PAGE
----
But unlike prior EV-air quality research works that targeted chronic exposure, the team focused on the severe public health effects of exposure to this brief yet highly dangerous, haze event.

The investigators found that the adoption of EVs may probably play a modest role in decreasing the public health consequences of separate Airpocalypse events, with the extent based on the kind of vehicle electrified. The team also observed that the realization of the co-benefits of climate and public health relied on the inclusion of emission-free renewable energy to the electric grid.

Earlier in January 2013, most of the Chinese area, including the main population hubs of Hebei Beijing, and Tianjin, had experienced extreme pollution episodes of toxic haze.

Extreme exposure to the record high concentrations of nitrogen dioxide and fine particulate matter also increased stroke, heart disease, and pollution-related respiratory diseases, which according to the researchers, caused around $14.7 billion in terms of health care costs and led to about 32,000 premature deaths.

To evaluate the outcomes of EV adoption, the researchers used a specific model simulation scenario in which they substituted about 40% of China’s heavy duty vehicles (like buses, construction equipment, and long haul truck) with electrified models. Another scenario replicated the substitution of about 40% of China’s light duty vehicles with electric options.

In both scenarios, the energy required to charge the EV batteries was found to be equal and this energy was sourced from power-generation plants on the grid. Discharge of air pollutants and greenhouse gases are established based on the power plant profile and the battery-charging load.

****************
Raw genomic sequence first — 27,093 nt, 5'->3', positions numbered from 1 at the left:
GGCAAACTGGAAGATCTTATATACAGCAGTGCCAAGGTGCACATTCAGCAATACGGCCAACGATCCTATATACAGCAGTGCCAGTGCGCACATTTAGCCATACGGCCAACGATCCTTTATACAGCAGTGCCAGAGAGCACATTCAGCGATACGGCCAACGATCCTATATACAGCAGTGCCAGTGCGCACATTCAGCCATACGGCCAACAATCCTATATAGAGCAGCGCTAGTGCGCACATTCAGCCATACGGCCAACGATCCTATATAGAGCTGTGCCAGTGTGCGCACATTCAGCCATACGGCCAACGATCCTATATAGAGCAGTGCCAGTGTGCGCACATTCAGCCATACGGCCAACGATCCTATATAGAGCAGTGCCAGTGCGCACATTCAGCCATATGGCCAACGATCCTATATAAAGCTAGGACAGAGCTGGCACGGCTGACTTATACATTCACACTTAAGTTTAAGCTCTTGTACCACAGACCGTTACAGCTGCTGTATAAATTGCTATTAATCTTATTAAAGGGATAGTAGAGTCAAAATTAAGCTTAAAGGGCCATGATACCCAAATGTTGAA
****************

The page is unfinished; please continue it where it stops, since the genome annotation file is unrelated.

The team observed that electrifying about 40% of heavy duty vehicles reliably enhanced air quality and prevented up to 562 premature deaths. However, it did not decrease the emissions of greenhouse gas. On the other hand, the adoption of Light duty EVs decreased the emissions of carbon dioxide by 2 megatons but provided more modest benefits in terms of air quality.

To reiterate this point further, the team provided another scenario comparison. When all traffic emissions are eliminated from the 2013 event, improvements in air quality decreased acute premature mortality by as much as 6%. But when all power-sector emissions are eliminated, there was a 24% drop in acute premature mortality.

Overall, we found that EV-induced pollution changes and avoided premature deaths were modest for the extreme event. But air quality will improve more drastically as the power-generation sector moves away from fossil fuel-fired electricity.

Jordan Schnell, Study Lead Author, Cooperative Institute for Research in Environmental Sciences, University of Colorado at Boulder

The study titled, “Potential for electric vehicle adoption to mitigate extreme air quality events in China,” was funded by the Ubben Program for Carbon and Climate Science and the U.S. National Science Foundation under grant number CBET-1848683.

The team included researchers from Northwestern University, the Environmental Defense Fund, the U.S. EPA, UC Irvine, Tsinghua University, Boston University, and Fudan University.

Journal Reference:

Schnell, J. L., et al. (2020) Potential for electric vehicle adoption to mitigate extreme air quality events in China. Earth's Future.